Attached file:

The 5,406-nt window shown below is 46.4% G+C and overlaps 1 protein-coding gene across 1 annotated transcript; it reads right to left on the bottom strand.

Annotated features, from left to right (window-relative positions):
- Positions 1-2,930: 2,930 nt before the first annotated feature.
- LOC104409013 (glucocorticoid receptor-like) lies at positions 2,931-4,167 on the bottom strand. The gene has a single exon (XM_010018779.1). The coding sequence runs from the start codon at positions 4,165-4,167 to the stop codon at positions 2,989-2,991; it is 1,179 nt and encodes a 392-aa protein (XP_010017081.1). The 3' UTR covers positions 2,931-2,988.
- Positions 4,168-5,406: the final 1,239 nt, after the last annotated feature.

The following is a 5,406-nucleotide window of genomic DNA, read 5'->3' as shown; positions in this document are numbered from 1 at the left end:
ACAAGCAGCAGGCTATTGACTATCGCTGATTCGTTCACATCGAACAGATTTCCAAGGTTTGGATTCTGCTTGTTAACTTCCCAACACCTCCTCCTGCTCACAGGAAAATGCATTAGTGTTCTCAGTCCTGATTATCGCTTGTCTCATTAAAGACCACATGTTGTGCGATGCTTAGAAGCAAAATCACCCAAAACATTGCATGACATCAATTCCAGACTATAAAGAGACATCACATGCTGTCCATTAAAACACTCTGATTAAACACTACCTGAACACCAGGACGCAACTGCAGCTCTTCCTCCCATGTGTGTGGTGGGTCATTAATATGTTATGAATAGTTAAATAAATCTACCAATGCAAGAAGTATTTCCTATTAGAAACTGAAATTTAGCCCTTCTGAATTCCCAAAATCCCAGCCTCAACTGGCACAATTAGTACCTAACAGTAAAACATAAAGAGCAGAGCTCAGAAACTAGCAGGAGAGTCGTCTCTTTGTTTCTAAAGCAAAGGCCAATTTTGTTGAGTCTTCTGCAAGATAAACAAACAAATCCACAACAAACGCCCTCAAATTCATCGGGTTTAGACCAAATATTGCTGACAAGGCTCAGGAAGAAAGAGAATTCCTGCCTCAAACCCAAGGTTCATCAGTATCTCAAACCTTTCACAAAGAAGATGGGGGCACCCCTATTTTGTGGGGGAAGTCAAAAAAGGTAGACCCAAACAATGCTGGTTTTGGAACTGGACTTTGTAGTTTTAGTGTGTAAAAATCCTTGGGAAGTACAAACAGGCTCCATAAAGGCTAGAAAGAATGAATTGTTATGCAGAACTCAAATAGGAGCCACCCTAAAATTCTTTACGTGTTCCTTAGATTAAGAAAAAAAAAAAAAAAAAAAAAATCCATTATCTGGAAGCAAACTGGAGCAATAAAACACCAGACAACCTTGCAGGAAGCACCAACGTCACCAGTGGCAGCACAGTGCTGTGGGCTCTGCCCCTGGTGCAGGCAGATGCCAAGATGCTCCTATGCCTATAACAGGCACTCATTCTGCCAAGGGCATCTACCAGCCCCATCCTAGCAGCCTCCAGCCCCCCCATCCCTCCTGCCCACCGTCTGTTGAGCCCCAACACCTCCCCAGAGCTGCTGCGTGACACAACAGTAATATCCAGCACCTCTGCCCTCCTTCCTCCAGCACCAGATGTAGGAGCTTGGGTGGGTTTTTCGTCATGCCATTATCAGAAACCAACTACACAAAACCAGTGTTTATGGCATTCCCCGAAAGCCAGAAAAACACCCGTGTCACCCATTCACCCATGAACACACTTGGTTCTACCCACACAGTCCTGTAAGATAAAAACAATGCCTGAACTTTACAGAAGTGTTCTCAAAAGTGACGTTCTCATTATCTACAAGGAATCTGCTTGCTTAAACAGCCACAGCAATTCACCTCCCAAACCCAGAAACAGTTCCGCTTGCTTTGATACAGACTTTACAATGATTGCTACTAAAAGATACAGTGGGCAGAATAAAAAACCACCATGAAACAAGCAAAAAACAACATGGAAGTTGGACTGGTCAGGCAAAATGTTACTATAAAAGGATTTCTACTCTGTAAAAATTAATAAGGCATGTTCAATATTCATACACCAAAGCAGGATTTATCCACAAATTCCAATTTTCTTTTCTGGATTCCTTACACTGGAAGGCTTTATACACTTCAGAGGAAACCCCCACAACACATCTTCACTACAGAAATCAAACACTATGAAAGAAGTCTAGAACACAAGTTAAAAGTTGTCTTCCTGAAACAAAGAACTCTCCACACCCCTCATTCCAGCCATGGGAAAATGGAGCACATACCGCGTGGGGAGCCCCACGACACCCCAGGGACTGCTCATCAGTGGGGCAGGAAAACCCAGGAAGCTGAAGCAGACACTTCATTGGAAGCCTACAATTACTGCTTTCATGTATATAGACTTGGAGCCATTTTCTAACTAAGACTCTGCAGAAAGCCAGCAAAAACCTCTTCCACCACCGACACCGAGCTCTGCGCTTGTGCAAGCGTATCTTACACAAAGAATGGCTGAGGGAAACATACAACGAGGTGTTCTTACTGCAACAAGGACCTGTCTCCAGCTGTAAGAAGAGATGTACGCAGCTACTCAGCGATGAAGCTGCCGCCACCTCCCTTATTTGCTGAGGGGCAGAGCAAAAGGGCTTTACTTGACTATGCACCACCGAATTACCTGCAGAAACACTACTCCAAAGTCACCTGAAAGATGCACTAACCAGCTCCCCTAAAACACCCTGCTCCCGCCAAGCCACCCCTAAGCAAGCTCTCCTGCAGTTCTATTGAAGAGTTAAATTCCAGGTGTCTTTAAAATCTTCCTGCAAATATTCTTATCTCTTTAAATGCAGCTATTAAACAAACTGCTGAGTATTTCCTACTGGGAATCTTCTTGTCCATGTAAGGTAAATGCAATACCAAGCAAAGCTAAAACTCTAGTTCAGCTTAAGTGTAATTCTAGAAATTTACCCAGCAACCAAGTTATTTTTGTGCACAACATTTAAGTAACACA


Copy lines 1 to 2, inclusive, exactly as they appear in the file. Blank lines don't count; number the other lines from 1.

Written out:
The 5,406-nt window shown below is 46.4% G+C and overlaps 1 protein-coding gene across 1 annotated transcript; it reads right to left on the bottom strand.

Annotated features, from left to right (window-relative positions):